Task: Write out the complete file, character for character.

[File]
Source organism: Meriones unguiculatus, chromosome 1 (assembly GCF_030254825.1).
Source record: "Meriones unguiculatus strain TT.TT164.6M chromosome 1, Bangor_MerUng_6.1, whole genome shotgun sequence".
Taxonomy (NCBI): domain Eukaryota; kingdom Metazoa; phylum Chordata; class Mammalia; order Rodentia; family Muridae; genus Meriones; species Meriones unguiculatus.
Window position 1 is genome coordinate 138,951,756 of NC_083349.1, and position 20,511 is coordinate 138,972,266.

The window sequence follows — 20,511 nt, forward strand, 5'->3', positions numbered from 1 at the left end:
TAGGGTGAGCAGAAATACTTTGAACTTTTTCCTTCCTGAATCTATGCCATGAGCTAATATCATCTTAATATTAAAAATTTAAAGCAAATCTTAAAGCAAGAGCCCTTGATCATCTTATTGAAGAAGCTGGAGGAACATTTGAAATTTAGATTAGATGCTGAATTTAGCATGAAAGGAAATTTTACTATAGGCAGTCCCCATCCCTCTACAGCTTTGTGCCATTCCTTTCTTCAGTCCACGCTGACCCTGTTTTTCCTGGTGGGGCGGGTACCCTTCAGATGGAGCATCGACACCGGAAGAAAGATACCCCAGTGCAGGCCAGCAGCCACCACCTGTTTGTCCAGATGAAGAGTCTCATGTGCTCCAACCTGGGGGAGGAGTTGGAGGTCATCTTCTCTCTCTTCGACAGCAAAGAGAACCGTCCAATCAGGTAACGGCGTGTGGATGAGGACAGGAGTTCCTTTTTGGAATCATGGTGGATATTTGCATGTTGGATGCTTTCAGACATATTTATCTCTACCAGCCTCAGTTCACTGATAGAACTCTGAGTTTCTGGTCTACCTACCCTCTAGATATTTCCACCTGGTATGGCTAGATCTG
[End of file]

Source organism: Meriones unguiculatus, chromosome 1 (assembly GCF_030254825.1).
Source record: "Meriones unguiculatus strain TT.TT164.6M chromosome 1, Bangor_MerUng_6.1, whole genome shotgun sequence".
Taxonomy (NCBI): domain Eukaryota; kingdom Metazoa; phylum Chordata; class Mammalia; order Rodentia; family Muridae; genus Meriones; species Meriones unguiculatus.
Window position 1 is genome coordinate 138,951,756 of NC_083349.1, and position 20,511 is coordinate 138,972,266.

The window sequence follows — 20,511 nt, forward strand, 5'->3', positions numbered from 1 at the left end:
TAGGGTGAGCAGAAATACTTTGAACTTTTTCCTTCCTGAATCTATGCCATGAGCTAATATCATCTTAATATTAAAAATTTAAAGCAAATCTTAAAGCAAGAGCCCTTGATCATCTTATTGAAGAAGCTGGAGGAACATTTGAAATTTAGATTAGATGCTGAATTTAGCATGAAAGGAAATTTTACTATAGGCAGTCCCCATCCCTCTACAGCTTTGTGCCATTCCTTTCTTCAGTCCACGCTGACCCTGTTTTTCCTGGTGGGGCGGGTACCCTTCAGATGGAGCATCGACACCGGAAGAAAGATACCCCAGTGCAGGCCAGCAGCCACCACCTGTTTGTCCAGATGAAGAGTCTCATGTGCTCCAACCTGGGGGAGGAGTTGGAGGTCATCTTCTCTCTCTTCGACAGCAAAGAGAACCGTCCAATCAGGTAACGGCGTGTGGATGAGGACAGGAGTTCCTTTTTGGAATCATGGTGGATATTTGCATGTTGGATGCTTTCAGACATATTTATCTCTACCAGCCTCAGTTCACTGATAGAACTCTGAGTTTCTGGTCTACCTACCCTCTAGATATTTCCACCTGGTATGGCTAGATCTG